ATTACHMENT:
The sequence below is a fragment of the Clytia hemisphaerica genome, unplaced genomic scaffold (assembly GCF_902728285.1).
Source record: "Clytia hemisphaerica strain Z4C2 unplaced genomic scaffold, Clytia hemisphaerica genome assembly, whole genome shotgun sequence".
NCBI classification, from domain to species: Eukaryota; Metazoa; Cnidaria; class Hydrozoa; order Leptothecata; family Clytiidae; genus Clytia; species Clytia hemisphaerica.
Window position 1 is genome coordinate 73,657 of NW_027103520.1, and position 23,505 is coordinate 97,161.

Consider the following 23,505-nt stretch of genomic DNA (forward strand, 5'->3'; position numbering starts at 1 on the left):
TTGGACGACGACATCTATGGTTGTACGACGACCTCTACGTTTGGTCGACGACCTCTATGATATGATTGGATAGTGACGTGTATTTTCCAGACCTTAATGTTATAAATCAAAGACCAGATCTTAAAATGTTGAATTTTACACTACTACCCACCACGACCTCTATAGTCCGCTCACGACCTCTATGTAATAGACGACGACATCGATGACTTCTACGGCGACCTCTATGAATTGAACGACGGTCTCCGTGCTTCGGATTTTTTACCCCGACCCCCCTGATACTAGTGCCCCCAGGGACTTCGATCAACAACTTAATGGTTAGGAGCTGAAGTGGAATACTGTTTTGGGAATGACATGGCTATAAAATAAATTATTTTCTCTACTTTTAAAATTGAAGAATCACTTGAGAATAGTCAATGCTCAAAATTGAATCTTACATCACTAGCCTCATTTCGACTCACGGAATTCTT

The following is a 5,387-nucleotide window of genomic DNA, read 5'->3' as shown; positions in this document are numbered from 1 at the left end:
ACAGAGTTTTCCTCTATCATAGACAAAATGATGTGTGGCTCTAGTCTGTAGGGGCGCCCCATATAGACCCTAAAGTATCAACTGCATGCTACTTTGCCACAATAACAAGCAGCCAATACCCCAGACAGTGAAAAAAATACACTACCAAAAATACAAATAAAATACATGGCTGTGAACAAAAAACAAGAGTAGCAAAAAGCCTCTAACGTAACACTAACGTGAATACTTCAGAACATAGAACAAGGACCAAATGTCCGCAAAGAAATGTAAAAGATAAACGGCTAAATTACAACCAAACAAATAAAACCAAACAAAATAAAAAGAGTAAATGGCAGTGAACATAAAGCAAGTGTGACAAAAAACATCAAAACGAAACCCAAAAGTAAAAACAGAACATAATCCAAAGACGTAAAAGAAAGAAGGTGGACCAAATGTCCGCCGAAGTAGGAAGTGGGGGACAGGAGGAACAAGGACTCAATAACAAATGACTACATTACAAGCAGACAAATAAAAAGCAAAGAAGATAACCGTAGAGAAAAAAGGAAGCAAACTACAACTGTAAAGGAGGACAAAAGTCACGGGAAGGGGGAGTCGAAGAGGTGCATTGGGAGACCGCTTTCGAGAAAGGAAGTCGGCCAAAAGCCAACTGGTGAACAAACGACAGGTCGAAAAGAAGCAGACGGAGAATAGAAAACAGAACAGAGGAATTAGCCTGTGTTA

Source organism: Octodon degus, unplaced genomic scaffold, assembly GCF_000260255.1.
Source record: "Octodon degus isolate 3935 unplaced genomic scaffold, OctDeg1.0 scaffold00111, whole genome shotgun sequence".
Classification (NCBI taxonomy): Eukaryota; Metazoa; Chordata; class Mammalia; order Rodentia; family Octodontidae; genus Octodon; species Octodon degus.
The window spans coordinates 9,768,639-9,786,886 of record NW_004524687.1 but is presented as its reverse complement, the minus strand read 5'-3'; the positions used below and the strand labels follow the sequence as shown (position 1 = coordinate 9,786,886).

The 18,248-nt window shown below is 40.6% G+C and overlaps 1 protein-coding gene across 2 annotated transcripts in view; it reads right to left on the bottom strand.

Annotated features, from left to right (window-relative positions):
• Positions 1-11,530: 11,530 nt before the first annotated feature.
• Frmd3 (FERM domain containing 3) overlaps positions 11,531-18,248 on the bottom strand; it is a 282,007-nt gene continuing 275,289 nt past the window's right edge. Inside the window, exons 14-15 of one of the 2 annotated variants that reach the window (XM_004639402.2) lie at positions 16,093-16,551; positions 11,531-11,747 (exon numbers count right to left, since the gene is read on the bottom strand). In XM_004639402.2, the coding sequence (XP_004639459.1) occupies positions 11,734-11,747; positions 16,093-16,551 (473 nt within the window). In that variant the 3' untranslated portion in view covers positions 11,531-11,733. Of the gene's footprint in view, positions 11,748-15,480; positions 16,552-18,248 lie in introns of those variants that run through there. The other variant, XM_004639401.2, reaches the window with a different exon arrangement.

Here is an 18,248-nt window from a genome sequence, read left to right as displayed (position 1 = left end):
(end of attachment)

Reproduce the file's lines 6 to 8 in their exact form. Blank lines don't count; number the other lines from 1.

TTGGACGACGACATCTATGGTTGTACGACGACCTCTACGTTTGGTCGACGACCTCTATGATATGATTGGATAGTGACGTGTATTTTCCAGACCTTAATGTTATAAATCAAAGACCAGATCTTAAAATGTTGAATTTTACACTACTACCCACCACGACCTCTATAGTCCGCTCACGACCTCTATGTAATAGACGACGACATCGATGACTTCTACGGCGACCTCTATGAATTGAACGACGGTCTCCGTGCTTCGGATTTTTTACCCCGACCCCCCTGATACTAGTGCCCCCAGGGACTTCGATCAACAACTTAATGGTTAGGAGCTGAAGTGGAATACTGTTTTGGGAATGACATGGCTATAAAATAAATTATTTTCTCTACTTTTAAAATTGAAGAATCACTTGAGAATAGTCAATGCTCAAAATTGAATCTTACATCACTAGCCTCATTTCGACTCACGGAATTCTT

The following is a 5,387-nucleotide window of genomic DNA, read 5'->3' as shown; positions in this document are numbered from 1 at the left end:
ACAGAGTTTTCCTCTATCATAGACAAAATGATGTGTGGCTCTAGTCTGTAGGGGCGCCCCATATAGACCCTAAAGTATCAACTGCATGCTACTTTGCCACAATAACAAGCAGCCAATACCCCAGACAGTGAAAAAAATACACTACCAAAAATACAAATAAAATACATGGCTGTGAACAAAAAACAAGAGTAGCAAAAAGCCTCTAACGTAACACTAACGTGAATACTTCAGAACATAGAACAAGGACCAAATGTCCGCAAAGAAATGTAAAAGATAAACGGCTAAATTACAACCAAACAAATAAAACCAAACAAAATAAAAAGAGTAAATGGCAGTGAACATAAAGCAAGTGTGACAAAAAACATCAAAACGAAACCCAAAAGTAAAAACAGAACATAATCCAAAGACGTAAAAGAAAGAAGGTGGACCAAATGTCCGCCGAAGTAGGAAGTGGGGGACAGGAGGAACAAGGACTCAATAACAAATGACTACATTACAAGCAGACAAATAAAAAGCAAAGAAGATAACCGTAGAGAAAAAAGGAAGCAAACTACAACTGTAAAGGAGGACAAAAGTCACGGGAAGGGGGAGTCGAAGAGGTGCATTGGGAGACCGCTTTCGAGAAAGGAAGTCGGCCAAAAGCCAACTGGTGAACAAACGACAGGTCGAAAAGAAGCAGACGGAGAATAGAAAACAGAACAGAGGAATTAGCCTGTGTTA